Leadership has a name in Caledonia: Merlyn Kinrade, RCN (retired)

2inch_voc_logo-url.jpgIn a town that has struggled to find a strong, un-compromising voice from within its ranks to speak out against the Landclaim Terror that has victimized it for more than a year, Merlyn Kinrade, a retired member of the Royal Canadian Navy and veteran of the Korean war, has joined Chris Syrie and Bo Chausse in the annals of Caledonia history by firing a shot across the bow of the OPP’s highest cop – Julian Fantino, a shot heard across Canada.

I first heard of Merlyn Kinrade when I read his passionate letter to the Regional News in which he urged people in Caledonia to support the March for Freedom events. Being an ex-military guy myself, I couldn’t help but notice that he signed his letter, “Merlyn Kinrade, RCN, retired.”

mark-jan-20-07.jpgIt was a pleasant surprise, therefore, that when I asked someone in the crowd to hold my Canadian flag during my speech at the beginning of the Jan 20/07 March for Freedom event it was Merlyn who stepped forward. I remember us having a good laugh at Fantino’s antics as a helicopter flew overhead several times, the noise causing me to pause for a few minutes. We joked about how the OPP had sent out every weapon in their arsenal to stop a couple of people from putting up flags on hydro poles, and how proud Fantino must be of himself. There were tears in our eyes from laughing so hard at the absurdity of it all.

[photo above, left: Merlyn Kinrade (centre) holding Canadian flag, Jan 20/07]

Merlyn was the one who rose at the Craig Grice town hall meeting on Feb 09/07 to ask why Council had never supported our March for Freedom events. When Councillors Grice and Sloat made some silly remarks about us Merlyn wouldn’t let it go. Eventually, Grice got angy and shut down the discussion, but not before many other people in the room had made it clear they agreed with Merlyn.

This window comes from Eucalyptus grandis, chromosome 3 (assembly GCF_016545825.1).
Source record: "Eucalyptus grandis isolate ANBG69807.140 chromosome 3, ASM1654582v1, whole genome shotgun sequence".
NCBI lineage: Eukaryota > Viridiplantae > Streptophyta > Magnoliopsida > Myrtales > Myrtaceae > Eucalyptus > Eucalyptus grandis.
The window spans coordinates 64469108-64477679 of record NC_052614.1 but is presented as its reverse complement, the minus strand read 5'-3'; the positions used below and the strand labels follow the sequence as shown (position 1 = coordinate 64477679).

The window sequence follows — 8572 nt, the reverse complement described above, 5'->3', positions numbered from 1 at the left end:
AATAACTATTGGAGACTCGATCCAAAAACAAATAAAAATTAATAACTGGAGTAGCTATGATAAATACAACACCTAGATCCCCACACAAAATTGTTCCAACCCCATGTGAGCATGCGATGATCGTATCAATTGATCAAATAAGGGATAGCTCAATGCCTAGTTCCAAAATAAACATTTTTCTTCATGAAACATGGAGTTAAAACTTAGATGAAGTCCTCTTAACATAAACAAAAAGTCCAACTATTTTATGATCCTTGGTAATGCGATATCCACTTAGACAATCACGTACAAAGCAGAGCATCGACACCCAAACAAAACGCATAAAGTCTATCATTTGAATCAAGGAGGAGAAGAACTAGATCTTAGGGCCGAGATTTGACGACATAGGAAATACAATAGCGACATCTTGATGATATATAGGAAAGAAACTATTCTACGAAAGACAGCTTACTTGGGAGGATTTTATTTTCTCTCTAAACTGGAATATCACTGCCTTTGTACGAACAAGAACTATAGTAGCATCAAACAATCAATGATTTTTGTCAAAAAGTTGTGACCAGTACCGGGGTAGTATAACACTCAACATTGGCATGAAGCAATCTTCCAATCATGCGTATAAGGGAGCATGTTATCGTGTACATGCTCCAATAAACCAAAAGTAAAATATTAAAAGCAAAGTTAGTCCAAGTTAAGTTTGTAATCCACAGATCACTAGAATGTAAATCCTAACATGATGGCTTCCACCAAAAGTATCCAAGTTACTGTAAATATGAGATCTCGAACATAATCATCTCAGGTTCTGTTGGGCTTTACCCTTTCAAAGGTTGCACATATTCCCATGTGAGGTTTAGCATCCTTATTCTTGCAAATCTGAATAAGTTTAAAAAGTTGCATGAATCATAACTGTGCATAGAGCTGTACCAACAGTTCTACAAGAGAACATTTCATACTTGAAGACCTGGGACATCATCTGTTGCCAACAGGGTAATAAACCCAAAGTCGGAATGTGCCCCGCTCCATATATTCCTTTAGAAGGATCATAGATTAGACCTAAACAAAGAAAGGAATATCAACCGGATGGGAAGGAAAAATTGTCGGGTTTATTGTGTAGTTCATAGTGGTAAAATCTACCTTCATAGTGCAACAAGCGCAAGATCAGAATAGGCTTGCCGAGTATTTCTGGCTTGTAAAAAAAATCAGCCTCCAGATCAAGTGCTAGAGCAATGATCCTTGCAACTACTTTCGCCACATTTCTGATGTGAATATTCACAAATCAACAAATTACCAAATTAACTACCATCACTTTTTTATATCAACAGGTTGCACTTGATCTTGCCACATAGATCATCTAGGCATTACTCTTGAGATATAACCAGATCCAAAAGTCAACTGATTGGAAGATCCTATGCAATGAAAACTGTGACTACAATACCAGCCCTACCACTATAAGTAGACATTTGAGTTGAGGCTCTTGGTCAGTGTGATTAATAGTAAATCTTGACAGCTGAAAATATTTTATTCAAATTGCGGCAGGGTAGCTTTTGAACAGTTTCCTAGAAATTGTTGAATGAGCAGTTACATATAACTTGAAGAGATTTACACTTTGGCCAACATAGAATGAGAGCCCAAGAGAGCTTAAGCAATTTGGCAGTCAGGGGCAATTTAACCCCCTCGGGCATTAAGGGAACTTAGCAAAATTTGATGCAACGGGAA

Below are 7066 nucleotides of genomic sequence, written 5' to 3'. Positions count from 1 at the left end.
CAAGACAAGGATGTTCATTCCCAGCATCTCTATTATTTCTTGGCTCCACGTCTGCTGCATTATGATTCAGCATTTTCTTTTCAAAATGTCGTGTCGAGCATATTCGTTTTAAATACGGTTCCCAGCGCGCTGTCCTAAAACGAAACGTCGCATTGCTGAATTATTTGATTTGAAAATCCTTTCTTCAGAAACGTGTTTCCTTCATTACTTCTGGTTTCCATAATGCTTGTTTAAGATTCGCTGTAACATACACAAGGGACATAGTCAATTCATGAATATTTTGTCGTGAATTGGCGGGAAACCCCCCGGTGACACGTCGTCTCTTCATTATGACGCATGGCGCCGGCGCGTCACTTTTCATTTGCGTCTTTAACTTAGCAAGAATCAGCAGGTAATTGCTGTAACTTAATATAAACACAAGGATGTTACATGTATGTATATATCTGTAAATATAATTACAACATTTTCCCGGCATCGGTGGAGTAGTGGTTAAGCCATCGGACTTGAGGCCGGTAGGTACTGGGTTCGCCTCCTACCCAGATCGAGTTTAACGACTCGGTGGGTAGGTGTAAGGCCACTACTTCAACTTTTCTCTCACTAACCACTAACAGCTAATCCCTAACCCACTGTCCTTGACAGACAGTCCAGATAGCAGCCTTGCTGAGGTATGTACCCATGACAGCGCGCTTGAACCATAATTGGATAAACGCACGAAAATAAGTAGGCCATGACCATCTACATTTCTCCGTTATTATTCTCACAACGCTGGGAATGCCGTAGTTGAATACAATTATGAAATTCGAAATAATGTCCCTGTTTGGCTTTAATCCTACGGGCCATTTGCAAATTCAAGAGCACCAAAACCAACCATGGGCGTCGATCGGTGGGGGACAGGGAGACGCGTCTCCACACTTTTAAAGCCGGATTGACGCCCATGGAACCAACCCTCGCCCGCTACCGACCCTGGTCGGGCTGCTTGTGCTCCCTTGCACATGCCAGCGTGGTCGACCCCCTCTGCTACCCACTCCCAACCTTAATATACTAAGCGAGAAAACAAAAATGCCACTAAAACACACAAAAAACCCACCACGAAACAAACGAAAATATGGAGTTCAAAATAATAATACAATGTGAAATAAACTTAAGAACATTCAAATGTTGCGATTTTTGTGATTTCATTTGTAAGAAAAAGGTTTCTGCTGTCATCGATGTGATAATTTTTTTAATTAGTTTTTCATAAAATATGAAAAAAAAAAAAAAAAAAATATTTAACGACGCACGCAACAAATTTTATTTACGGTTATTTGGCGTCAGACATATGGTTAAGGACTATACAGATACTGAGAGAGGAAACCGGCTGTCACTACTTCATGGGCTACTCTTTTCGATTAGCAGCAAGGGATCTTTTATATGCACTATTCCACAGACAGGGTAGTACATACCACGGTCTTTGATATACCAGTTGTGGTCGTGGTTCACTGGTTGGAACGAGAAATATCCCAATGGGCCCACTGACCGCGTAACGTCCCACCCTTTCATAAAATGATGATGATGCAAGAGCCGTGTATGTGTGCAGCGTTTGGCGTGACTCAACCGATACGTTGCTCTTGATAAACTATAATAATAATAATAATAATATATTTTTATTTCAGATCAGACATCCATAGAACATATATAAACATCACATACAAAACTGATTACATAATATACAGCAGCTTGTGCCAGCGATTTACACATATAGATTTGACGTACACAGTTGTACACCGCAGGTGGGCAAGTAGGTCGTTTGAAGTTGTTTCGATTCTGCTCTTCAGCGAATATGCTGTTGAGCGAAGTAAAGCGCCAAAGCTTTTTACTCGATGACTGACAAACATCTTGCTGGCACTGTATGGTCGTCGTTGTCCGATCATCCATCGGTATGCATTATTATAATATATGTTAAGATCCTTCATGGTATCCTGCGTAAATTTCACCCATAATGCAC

Merlyn was instrumental in gathering evidence against the OPP regarding a hidden camera placed illegally in a Caledonia home, and he volunteered to present it with us at Queen’s Park on April 17/07.

knight-w-sword.jpgMost importantly, however, Merlyn volunteered to be the first person to file a complaint under the Police Act against OPP Commissioner Fantino with respect to the commissioner’s attempts to intimidate his elected officials.

After our news conference we walked over to the office of Solicitor General Monte Kwinter where Merlyn turned in what we would later discover was the second of only three complaints [1, 2, 3] ever received about the Commissioner since Mr. Kwinter had become Minister of Community and Correctional Services.

Thanks to Merlyn Kinrade, politicians (other than Haldimand’s very own, of course) like Tim Hudak and Peter Kormos are calling for Fantino’s resignation and/or investigations. Since appearing at Queen’s Park, media across the country are writing stories about Fantino’s heavy handed tactics. They have kept Merlyn busy with interviews that are allowing the story of Caledonia to be told in a way that has never been possible before.

Yesterday, video of Merlyn at our press conference was used extensively by CHTV. He did several radio interviews including one with a station in Ottawa, and Bill Kelly of CHML. Today, he was interviewed by a Kitchener station where the announcer went out of his way to be supportive of the people of Caledonia.

Strangers have stopped Merlyn at Tim Hortons to thank him, and neighbours and friends have been calling to ask how they can help. Some even want to know how they, too, can file complaints against Fantino (we’re going to make it very easy for them!).

What a breath of fresh air Merlyn is for Caledonia.

The most intriguing thing about Merlyn Kinrade, however, is just how modest and humble he is. In fact, when I spoke with him yesterday he was more interested in telling me about how he had been calling other people to thank them for writing supportive letters to newspapers against Fantino’s antics than he was in telling me about his own media interviews. When I mentioned that I was writing a story just about him, Merlyn told me not to make him into some kind of hero that he wasn’t. “I’m just an ordinary guy serving my country, and I’m not looking for the limelight.”

I told Merlyn that he had better get used to it.

References

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